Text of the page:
ColorNews Issue #13

Color Management Myths 11-15

Welcome to ColorNews, a periodic update on things related to Color Management. We are striving for a regular consistent newsletter of high value to our customers. Please let us know what your interests are so we can address these concerns in our coming issues.


C H R O M i X C O L O R N E W S

Issue #13
June 15th, 2004


There is a lot going on this month, so we would like to draw particular attention to these items:

** The transition of ProfileCity into CHROMiX is continuing to prove beneficial to customers. If you're an OEM Manufacturer or Distributor (Ink, Paper, Printer, etc.), be sure to read the section devoted to Licensing below.

** ProfileMaker Pro version 5 is a MAJOR release and has a lot of far-reaching ramifications (end-user benefits, the competitive marketplace , GretagMacbeth's continuing health and success, and more). Read the special section below to get up to speed on ProfileMaker v5.

** If you're considering an Upgrade to ProfileMaker v5, don't miss the 20% EXTRA special savings, but ONLY until June 30. See advertisement details below.

** It's almost over! The very popular FREE Eye-One Display promotion ends June 30, 2004. See details below.

** 'Five more Color Management Myths', an article written by CHROMiX President Steve Upton that you'll want to read.


Table of Contents


1. CHROMiX News
2. Color, Product & Industry News
3. DRUPA Wrap-up Highlights
4. SPECIAL Section: ProfileMaker v5
5. Tech Notes: Achromatopsia?
5. Shows and Events
6. ColorFAQs - this month's FAQ is 'Five more Color Management Myths'
7. CHROMiX USED items for sale
8. ColorNews Administration (feedback, subscriptions, etc.)




Since our last ColorNews issue #12 (April 26, 2004) many things have happened at CHROMiX that are worth mentioning:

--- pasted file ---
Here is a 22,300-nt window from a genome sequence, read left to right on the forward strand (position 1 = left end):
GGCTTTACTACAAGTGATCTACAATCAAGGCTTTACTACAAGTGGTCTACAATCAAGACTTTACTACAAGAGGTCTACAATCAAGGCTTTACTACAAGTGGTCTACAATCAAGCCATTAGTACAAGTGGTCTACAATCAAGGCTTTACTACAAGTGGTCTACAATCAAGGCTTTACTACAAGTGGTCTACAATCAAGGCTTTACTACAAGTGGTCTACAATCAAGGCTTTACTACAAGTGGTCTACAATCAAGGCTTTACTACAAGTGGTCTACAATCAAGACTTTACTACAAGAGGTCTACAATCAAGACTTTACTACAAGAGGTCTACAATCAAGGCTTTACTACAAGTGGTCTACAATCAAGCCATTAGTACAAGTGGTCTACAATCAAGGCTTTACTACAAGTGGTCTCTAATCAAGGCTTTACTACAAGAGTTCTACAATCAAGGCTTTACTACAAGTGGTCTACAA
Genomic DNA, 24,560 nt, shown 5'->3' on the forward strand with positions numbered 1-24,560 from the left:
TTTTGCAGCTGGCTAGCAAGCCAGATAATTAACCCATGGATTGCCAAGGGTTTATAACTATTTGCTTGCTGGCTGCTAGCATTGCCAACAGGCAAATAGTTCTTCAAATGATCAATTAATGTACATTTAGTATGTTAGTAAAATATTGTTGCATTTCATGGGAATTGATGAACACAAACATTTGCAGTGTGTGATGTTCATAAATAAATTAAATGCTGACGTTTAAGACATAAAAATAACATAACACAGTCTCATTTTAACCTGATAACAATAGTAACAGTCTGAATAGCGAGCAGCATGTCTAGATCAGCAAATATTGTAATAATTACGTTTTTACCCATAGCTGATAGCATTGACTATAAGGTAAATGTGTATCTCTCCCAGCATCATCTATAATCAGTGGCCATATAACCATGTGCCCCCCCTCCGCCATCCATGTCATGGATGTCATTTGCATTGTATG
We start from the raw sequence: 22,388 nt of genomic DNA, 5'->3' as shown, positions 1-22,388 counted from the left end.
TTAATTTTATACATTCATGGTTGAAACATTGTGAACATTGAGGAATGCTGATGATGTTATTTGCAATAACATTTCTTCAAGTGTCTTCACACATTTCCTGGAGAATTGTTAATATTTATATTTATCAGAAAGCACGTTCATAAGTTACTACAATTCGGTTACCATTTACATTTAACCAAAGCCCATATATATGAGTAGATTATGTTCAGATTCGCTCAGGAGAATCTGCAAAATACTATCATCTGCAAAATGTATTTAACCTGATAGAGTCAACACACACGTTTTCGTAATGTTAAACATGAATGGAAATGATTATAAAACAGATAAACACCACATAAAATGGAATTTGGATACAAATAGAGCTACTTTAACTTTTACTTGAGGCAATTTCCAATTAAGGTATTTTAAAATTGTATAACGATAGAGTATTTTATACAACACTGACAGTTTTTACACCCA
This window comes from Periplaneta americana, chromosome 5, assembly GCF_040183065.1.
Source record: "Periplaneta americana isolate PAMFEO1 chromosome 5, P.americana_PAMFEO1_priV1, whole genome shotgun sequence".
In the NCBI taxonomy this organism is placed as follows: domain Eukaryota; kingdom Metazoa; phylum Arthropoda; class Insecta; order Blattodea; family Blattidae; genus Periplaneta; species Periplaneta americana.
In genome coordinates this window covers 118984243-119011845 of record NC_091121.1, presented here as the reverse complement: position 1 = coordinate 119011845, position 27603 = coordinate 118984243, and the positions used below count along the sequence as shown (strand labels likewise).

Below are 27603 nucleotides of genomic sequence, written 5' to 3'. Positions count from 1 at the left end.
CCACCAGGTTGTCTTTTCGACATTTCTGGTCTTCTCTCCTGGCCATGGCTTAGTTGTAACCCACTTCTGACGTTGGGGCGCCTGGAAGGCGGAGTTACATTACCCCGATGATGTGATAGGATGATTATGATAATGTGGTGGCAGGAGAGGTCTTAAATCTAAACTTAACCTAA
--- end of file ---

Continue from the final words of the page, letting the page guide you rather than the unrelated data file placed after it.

CHROMiX welcomes the addition of Anne Taylor to our group of partner consultants and trainers. Anne has an extensive history of production, training and technical support in high-end prepress. She has worked for a number of high-quality prepress groups, consulted to many well-known imaging companies and most recently worked with Corbis. At Corbis Anne set file submission standards, color management workflows, and trained and supported internal personnel and external photographers and customers in digital imaging. We are excited and honored to have someone of Anne's capability on our team and are already applying her talents to our customers!

As part of working with Anne Taylor, CHROMiX is now offering WebEx-based training to our customers world-wide! Our first course offering is "Color Management in Photoshop" and we will be offering courses in other areas in the future. WebEx allows us to bring you the expertise of people like Anne Taylor, Steve Upton and others at a fraction of the cost of having them come to you. If you are interested in this training, please contact Rick in sales for more details.